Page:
With the Israel-Hamas war continuing to escalate, Brent is steadily rising. Where next for the FTSE 100 oil majors?
The FTSE 100 fell sharply last week, slipping from 7,625 points on 17 October to 7,367 points today. Overall, the UK’s premier index is down circa 2.5% year-to-date, dragged down by wider macroeconomic concerns of a potential global slowdown, and more recently, fears that the Israel-Hamas war could escalate into regional conflict.
Of course, the war is already seeing Brent Crude rise; the international oil price benchmark is now trading at circa $92/barrel. But if Iran enters the war, JP Morgan analysts argue that the ‘the closure of the Strait of Hormuz —the world's busiest oil-shipping channel— it would shut down the region's oil trade, supercharging oil prices.’
Of course, the bank also noted that ‘while Iran has threatened over the years to block the strait, it had never followed through.’ For context, circa 20% of the world’s total oil consumption passes through the Strait each day. Closure for any length of time could see inflation resurge and global economies wobble.
But this fear, and the subsequent oil price rise, has been positive for the FTSE 100 oil majors, BP and Shell. Indeed, Shell hit a record market capitalisation last week, though has slipped back slightly.
Israel-Hamas war updates
Over the past 24 hours, the Hamas-run healthy ministry in Gaza has reported that 436 people have been killed by Israeli air strikes. This brings the total number of Palestinian deaths to 5,087 since 7 October — with a further 15,273 people wounded.
Israel has advised it is targeting Hamas infrastructure, including tunnels, with 320 targets hit over the past day. It’s also launched ground raids into the Gaza Strip, with IDF spokesman Daniel Hagari advising that ‘during the night there were raids by tank and infantry forces. These raids are raids that kill squads of terrorists who are preparing for our next stage in the war. These are raids that go deep.’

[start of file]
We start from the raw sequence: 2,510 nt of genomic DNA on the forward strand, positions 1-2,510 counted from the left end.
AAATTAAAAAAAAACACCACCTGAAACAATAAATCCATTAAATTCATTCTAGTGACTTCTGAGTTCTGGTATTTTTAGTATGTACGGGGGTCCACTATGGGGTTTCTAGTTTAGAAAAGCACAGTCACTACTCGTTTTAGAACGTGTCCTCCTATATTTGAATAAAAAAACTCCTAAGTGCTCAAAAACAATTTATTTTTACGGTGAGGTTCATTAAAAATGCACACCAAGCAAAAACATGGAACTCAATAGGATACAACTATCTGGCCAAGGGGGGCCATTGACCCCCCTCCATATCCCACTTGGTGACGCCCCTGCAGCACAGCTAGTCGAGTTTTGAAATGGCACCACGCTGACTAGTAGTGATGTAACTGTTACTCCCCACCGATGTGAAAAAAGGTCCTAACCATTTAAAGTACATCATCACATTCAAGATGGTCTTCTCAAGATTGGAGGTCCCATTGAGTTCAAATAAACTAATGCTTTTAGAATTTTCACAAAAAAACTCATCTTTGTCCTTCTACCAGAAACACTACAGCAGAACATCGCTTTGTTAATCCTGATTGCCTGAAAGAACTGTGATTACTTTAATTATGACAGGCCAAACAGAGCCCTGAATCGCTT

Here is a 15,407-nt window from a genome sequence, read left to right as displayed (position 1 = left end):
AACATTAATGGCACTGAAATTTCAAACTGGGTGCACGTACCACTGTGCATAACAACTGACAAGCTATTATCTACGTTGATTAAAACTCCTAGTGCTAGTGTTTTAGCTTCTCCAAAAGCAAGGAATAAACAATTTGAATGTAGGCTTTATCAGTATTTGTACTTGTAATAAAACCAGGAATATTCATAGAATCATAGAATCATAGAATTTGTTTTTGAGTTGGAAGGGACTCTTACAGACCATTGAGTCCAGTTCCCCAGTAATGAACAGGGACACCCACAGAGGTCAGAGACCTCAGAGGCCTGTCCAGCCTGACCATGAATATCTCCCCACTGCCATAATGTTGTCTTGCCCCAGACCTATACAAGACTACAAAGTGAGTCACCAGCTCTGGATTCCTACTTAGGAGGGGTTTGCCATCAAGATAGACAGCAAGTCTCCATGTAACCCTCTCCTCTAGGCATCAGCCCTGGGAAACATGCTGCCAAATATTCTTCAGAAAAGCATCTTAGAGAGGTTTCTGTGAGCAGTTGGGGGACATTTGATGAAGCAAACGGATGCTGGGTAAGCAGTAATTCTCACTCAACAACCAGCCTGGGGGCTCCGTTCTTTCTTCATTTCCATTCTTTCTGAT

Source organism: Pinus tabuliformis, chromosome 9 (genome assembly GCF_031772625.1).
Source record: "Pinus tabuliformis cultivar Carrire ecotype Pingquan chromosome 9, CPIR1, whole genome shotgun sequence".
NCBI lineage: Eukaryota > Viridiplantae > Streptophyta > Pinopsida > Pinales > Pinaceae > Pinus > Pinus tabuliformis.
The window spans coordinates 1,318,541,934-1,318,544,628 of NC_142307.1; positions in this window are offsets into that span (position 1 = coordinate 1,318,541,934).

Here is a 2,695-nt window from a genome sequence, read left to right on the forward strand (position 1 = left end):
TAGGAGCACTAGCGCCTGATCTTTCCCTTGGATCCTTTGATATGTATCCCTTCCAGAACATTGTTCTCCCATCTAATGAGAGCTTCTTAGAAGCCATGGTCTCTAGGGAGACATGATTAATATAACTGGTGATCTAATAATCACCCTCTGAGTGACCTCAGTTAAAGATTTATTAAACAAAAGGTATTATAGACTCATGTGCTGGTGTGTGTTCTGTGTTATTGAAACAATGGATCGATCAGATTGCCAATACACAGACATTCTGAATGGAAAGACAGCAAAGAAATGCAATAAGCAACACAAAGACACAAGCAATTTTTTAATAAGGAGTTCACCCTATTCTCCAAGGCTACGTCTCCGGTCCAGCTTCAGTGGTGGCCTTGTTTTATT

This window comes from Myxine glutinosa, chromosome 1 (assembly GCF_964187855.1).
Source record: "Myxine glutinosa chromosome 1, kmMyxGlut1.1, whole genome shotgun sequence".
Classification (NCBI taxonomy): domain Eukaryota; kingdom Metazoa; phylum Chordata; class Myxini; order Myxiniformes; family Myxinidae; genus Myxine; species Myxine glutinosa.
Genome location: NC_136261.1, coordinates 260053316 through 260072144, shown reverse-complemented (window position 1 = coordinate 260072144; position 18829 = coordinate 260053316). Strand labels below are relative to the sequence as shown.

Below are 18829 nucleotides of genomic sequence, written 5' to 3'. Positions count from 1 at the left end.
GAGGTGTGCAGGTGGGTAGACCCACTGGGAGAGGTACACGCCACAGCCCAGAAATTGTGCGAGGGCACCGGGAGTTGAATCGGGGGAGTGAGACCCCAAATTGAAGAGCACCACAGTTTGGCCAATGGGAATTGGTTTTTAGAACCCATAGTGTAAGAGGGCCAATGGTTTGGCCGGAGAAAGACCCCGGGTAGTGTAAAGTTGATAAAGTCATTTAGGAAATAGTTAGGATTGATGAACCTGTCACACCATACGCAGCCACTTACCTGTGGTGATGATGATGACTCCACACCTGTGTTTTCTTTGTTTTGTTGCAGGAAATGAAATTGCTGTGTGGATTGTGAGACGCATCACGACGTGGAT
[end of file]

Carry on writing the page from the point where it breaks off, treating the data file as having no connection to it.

An additional consideration of these raids is to garner information about the locations of the 222 hostages held by Hamas in Gaza (including some foreign nationals). For context, more than 1,400 Israelis were killed when Hamas attacked both civilians and soldiers in Israel at the start of the conflict.
The New York Times has reported that the US has advised Israel to delay its full ground invasion of Gaza to negotiate the release of these hostages and also allow more aid to enter the Strip. According to Reuters, a third convoy of trucks recently entered Gaza through the Ragah crossing in Egypt — though the amount of aid being delivered is still far short of what the UN considers is needed.
And arguably, the ground invasion could be the catalyst that draws other actors into a wider war.
BP and Shell shares
The FTSE 100 oil majors are already benefitting from a rising oil price that is reacting to fears of a regional war.
But these fears over oil movement restrictions are nothing new — in early 2012, Iran threatened to close the Strait of Hormuz in response to international sanctions against its nuclear program. At the time, the US deployed naval forces to ensure the safe passage of ships, stating it would not tolerate a closure of the Strait.
Other than the wartime developments, it’s worth noting that Chevron has just agreed to buy Hess for $171 per share in an all-stock deal. Given that BP still lacks a full-time CEO after Looney’s unceremonious exit, its contentious green investments focus, and relative underperformance — it could remain a buyout target.
Meanwhile, Shell shares could see another record high this week should Brent rise to $100 and take the FTSE 100 major with it. However, this will depend on whether international efforts to de-escalate the conflict bear fruit.
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